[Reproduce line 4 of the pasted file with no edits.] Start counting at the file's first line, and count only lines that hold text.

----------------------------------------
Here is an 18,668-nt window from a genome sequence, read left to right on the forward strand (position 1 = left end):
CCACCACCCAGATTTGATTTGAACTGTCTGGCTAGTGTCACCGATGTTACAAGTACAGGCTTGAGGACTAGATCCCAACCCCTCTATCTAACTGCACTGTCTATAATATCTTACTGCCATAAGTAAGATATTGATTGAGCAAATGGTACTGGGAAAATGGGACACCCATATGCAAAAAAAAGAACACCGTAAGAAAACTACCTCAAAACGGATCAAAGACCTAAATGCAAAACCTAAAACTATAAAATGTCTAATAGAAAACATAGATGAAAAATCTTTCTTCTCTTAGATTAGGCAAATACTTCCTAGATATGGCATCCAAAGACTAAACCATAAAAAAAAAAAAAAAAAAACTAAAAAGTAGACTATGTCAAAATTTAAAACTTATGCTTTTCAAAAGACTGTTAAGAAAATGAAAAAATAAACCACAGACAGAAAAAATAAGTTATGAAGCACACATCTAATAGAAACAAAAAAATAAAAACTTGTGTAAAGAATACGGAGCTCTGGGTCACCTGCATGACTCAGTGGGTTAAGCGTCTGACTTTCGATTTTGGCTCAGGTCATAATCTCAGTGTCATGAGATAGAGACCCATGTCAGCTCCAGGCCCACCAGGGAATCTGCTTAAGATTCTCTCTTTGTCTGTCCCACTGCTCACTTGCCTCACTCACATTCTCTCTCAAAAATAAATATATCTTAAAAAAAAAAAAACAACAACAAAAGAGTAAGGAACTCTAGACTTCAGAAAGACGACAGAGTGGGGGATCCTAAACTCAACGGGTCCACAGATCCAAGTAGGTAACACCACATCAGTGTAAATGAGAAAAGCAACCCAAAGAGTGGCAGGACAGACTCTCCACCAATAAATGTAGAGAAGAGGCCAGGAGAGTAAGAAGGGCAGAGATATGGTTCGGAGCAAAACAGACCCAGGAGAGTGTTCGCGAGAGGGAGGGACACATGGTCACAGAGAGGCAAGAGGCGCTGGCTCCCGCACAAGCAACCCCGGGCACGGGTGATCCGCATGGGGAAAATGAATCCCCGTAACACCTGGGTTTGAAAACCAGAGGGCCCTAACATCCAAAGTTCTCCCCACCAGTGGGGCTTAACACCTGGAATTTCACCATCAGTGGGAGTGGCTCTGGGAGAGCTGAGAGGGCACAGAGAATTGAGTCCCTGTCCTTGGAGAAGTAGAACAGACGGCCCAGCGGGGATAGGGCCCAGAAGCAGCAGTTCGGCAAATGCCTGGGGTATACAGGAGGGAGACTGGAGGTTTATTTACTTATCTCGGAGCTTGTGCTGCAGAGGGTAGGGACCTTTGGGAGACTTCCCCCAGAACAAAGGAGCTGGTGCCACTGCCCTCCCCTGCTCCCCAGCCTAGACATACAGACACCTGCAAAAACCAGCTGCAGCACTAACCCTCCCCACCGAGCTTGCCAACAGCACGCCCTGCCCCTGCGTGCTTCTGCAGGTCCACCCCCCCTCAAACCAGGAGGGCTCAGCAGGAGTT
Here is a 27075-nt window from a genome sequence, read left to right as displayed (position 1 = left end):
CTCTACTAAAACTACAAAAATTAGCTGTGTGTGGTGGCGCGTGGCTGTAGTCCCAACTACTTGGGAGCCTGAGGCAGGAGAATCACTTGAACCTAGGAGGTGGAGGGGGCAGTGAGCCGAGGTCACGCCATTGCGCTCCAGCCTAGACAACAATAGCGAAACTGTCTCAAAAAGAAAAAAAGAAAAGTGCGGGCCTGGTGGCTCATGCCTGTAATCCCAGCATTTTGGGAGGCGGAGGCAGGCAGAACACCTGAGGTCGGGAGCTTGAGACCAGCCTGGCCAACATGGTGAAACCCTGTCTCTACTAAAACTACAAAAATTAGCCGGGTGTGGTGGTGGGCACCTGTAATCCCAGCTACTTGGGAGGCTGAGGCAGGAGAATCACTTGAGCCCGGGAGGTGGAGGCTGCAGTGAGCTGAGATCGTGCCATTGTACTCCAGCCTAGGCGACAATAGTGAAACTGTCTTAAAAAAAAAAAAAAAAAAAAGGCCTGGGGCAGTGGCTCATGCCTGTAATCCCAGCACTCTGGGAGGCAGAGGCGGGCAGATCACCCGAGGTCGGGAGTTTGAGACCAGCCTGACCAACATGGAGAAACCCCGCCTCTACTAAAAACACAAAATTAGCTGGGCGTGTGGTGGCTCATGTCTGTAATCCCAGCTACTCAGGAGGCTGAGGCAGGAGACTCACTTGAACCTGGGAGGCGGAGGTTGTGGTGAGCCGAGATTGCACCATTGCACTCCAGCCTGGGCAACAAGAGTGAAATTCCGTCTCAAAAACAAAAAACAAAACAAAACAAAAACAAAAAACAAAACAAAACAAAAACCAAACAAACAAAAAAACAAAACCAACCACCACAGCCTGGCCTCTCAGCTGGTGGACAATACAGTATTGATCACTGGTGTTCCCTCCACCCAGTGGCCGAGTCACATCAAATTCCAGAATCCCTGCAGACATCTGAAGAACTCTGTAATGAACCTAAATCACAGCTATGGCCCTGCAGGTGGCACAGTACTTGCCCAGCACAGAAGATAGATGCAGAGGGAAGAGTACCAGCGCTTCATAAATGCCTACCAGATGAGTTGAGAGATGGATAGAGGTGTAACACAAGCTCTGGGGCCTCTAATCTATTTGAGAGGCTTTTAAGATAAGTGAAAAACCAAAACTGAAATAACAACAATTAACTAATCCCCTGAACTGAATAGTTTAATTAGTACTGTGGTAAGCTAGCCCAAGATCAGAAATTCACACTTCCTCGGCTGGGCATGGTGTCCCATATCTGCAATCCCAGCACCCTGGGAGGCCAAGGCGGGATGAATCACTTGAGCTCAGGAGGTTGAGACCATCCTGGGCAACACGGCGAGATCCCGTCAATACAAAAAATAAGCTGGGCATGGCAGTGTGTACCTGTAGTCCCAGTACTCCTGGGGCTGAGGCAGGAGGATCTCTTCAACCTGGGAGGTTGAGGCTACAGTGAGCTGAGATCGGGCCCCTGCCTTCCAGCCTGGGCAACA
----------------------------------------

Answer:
CTCTACTAAAACTACAAAAATTAGCTGTGTGTGGTGGCGCGTGGCTGTAGTCCCAACTACTTGGGAGCCTGAGGCAGGAGAATCACTTGAACCTAGGAGGTGGAGGGGGCAGTGAGCCGAGGTCACGCCATTGCGCTCCAGCCTAGACAACAATAGCGAAACTGTCTCAAAAAGAAAAAAAGAAAAGTGCGGGCCTGGTGGCTCATGCCTGTAATCCCAGCATTTTGGGAGGCGGAGGCAGGCAGAACACCTGAGGTCGGGAGCTTGAGACCAGCCTGGCCAACATGGTGAAACCCTGTCTCTACTAAAACTACAAAAATTAGCCGGGTGTGGTGGTGGGCACCTGTAATCCCAGCTACTTGGGAGGCTGAGGCAGGAGAATCACTTGAGCCCGGGAGGTGGAGGCTGCAGTGAGCTGAGATCGTGCCATTGTACTCCAGCCTAGGCGACAATAGTGAAACTGTCTTAAAAAAAAAAAAAAAAAAAAGGCCTGGGGCAGTGGCTCATGCCTGTAATCCCAGCACTCTGGGAGGCAGAGGCGGGCAGATCACCCGAGGTCGGGAGTTTGAGACCAGCCTGACCAACATGGAGAAACCCCGCCTCTACTAAAAACACAAAATTAGCTGGGCGTGTGGTGGCTCATGTCTGTAATCCCAGCTACTCAGGAGGCTGAGGCAGGAGACTCACTTGAACCTGGGAGGCGGAGGTTGTGGTGAGCCGAGATTGCACCATTGCACTCCAGCCTGGGCAACAAGAGTGAAATTCCGTCTCAAAAACAAAAAACAAAACAAAACAAAAACAAAAAACAAAACAAAACAAAAACCAAACAAACAAAAAAACAAAACCAACCACCACAGCCTGGCCTCTCAGCTGGTGGACAATACAGTATTGATCACTGGTGTTCCCTCCACCCAGTGGCCGAGTCACATCAAATTCCAGAATCCCTGCAGACATCTGAAGAACTCTGTAATGAACCTAAATCACAGCTATGGCCCTGCAGGTGGCACAGTACTTGCCCAGCACAGAAGATAGATGCAGAGGGAAGAGTACCAGCGCTTCATAAATGCCTACCAGATGAGTTGAGAGATGGATAGAGGTGTAACACAAGCTCTGGGGCCTCTAATCTATTTGAGAGGCTTTTAAGATAAGTGAAAAACCAAAACTGAAATAACAACAATTAACTAATCCCCTGAACTGAATAGTTTAATTAGTACTGTGGTAAGCTAGCCCAAGATCAGAAATTCACACTTCCTCGGCTGGGCATGGTGTCCCATATCTGCAATCCCAGCACCCTGGGAGGCCAAGGCGGGATGAATCACTTGAGCTCAGGAGGTTGAGACCATCCTGGGCAACACGGCGAGATCCCGTCAATACAAAAAATAAGCTGGGCATGGCAGTGTGTACCTGTAGTCCCAGTACTCCTGGGGCTGAGGCAGGAGGATCTCTTCAACCTGGGAGGTTGAGGCTACAGTGAGCTGAGATCGGGCCCCTGCCTTCCAGCCTGGGCAACA